Heritage is golden! 

What a wonderful resource is the Woodend and District Heritage Society. Trawling through their well-indexed records has turned up some revealing items relevant to the ongoing saga of MRSC's proposed development plans for Hanging Rock.

For starters:

On December 18, 1987, the Shire of Newham and Woodend refused a permit application by W and A Barker for a dwelling on 'Crown Allotment 7B, 7C, 7D and 7E, Section 7, Parish of Newham', i.e. the current East Paddock. This was on the grounds that:

1. The erection of a house on the application site would detrimentally affect the visual amenity of the Hanging Rock Reserve, both from within the Reserve and when viewed from the east of the Reserve.

2. The development proposal would be contrary to Statement of Planning Policy No. 8, in particular the policy requiring that any development to be permitted in 'rural areas shall be planned to achieve harmony with the natural environment and to maintain both the generally rural character and high landscape values'.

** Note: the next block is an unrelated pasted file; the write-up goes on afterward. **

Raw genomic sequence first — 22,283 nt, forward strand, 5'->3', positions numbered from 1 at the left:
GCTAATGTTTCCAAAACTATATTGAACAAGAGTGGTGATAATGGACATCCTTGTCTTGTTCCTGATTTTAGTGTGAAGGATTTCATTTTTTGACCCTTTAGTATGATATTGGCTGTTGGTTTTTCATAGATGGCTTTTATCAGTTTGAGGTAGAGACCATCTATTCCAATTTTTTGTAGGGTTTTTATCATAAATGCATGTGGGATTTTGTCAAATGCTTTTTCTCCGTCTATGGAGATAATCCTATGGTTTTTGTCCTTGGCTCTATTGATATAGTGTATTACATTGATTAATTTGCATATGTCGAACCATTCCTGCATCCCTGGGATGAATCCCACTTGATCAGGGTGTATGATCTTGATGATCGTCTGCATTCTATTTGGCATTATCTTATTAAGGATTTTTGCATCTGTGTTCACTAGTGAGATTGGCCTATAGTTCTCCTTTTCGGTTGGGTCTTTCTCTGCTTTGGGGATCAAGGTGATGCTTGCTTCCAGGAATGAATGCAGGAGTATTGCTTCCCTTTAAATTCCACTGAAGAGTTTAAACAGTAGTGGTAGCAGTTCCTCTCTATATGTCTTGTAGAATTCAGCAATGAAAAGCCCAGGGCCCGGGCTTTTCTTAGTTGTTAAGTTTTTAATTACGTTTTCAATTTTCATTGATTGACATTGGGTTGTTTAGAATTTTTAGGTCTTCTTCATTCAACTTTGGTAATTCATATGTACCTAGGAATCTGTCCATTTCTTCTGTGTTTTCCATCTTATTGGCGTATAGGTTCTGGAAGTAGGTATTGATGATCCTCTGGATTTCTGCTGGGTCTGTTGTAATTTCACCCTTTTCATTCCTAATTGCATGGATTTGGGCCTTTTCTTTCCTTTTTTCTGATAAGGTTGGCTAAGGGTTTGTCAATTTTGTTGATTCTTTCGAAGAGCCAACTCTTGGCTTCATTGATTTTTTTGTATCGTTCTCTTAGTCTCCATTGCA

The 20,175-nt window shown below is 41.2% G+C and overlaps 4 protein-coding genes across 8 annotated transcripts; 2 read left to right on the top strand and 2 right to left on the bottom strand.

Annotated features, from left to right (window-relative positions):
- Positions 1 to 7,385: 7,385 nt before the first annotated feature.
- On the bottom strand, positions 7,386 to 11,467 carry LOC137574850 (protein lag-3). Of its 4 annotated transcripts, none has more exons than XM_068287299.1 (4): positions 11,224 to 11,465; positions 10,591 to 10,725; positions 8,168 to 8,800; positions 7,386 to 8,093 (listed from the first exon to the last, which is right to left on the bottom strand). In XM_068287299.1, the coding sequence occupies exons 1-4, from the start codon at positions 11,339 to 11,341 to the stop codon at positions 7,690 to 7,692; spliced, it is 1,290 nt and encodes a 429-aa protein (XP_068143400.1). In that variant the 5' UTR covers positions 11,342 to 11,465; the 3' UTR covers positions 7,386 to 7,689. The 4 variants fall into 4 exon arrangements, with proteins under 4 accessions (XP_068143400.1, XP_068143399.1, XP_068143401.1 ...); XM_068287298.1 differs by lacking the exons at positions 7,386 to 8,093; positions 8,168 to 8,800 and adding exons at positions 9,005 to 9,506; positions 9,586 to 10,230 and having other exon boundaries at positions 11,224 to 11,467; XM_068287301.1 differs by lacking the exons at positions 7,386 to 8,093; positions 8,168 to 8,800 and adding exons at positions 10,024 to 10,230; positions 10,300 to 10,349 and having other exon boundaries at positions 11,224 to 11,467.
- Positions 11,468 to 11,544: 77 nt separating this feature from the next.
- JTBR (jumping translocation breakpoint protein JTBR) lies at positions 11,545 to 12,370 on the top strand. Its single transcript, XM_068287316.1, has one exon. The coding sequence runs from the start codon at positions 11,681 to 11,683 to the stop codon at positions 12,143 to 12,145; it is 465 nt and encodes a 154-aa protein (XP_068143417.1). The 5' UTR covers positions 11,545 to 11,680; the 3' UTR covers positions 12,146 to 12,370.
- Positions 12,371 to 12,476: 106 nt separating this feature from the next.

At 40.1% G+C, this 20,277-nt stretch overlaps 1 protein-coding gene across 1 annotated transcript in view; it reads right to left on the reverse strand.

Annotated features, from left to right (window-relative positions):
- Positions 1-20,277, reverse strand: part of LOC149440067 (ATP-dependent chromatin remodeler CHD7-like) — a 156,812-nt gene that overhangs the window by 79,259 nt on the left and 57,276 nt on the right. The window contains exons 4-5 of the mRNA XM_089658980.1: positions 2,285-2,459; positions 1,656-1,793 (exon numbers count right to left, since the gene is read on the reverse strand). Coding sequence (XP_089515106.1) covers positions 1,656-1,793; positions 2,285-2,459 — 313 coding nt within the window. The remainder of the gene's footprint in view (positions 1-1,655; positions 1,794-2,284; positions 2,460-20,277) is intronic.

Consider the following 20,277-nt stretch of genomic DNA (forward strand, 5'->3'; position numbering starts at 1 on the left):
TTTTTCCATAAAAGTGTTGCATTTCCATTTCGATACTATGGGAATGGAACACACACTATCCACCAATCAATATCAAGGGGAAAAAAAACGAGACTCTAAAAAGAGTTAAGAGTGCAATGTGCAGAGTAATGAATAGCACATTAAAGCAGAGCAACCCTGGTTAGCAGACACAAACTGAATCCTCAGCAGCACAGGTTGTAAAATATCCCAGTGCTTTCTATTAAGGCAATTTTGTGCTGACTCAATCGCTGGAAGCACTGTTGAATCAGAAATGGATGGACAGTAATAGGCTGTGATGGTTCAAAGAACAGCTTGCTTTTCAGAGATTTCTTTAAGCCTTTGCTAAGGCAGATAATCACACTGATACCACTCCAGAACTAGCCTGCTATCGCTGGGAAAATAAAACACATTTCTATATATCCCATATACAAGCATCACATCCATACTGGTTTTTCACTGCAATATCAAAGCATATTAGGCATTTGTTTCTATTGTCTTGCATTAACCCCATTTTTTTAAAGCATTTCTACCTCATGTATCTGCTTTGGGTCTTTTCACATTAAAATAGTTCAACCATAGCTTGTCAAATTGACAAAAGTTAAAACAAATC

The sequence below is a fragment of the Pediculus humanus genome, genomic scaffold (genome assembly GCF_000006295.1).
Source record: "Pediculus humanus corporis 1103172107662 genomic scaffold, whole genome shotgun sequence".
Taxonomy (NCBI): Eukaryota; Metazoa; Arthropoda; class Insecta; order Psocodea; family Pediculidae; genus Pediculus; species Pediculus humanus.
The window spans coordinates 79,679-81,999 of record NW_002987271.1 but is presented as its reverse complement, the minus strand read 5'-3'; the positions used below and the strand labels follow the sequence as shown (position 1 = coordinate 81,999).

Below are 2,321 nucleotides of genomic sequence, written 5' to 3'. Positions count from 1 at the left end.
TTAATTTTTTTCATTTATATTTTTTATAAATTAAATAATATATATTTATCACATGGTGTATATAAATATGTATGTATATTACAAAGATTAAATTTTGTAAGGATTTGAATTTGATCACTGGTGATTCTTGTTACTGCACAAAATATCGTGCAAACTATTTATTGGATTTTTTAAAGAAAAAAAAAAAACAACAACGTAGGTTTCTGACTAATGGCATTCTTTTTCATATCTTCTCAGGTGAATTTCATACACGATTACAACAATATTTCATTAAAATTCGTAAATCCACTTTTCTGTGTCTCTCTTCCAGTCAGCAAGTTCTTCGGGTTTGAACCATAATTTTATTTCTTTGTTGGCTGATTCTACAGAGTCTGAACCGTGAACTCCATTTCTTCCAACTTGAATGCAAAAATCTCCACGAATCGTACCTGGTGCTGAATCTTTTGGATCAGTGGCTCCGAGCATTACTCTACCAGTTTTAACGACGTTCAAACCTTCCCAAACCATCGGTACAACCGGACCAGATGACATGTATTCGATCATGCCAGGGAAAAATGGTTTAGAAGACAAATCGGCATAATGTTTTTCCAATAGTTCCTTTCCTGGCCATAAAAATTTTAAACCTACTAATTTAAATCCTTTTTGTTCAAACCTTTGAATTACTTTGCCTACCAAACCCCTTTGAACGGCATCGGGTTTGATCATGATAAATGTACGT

I could not have put it better.

The council later bought the same land in 1990 with a loan of $220,000 as a buffer zone for the Hanging Rock Reserve, and on May 6, 1995, received a federal grant of $22,000 from the Sites of National Tourism Significance Program to protect Hanging Rock from being 'loved to death' by its annual 18,000 visitors.

Among the heritage centre's collection of press clippings is a photo in the Sun on August 11, 1989, of locals at Hanging Rock protesting at development proposals by Kris Pickering for the infamous zoo at Hanging Rock Farm. The council budgeted $6,000 in legal fees to fight the proposals and the Administrative Appeals Tribunal threw out the developer's appeal in July, 1990. Guess what - one of many reasons was the visual impact from the Rock. It seems residents must be forever vigilant, and make sure consultation occurs before events happen - how sad that our council is now proposing the very sort of development it once resisted.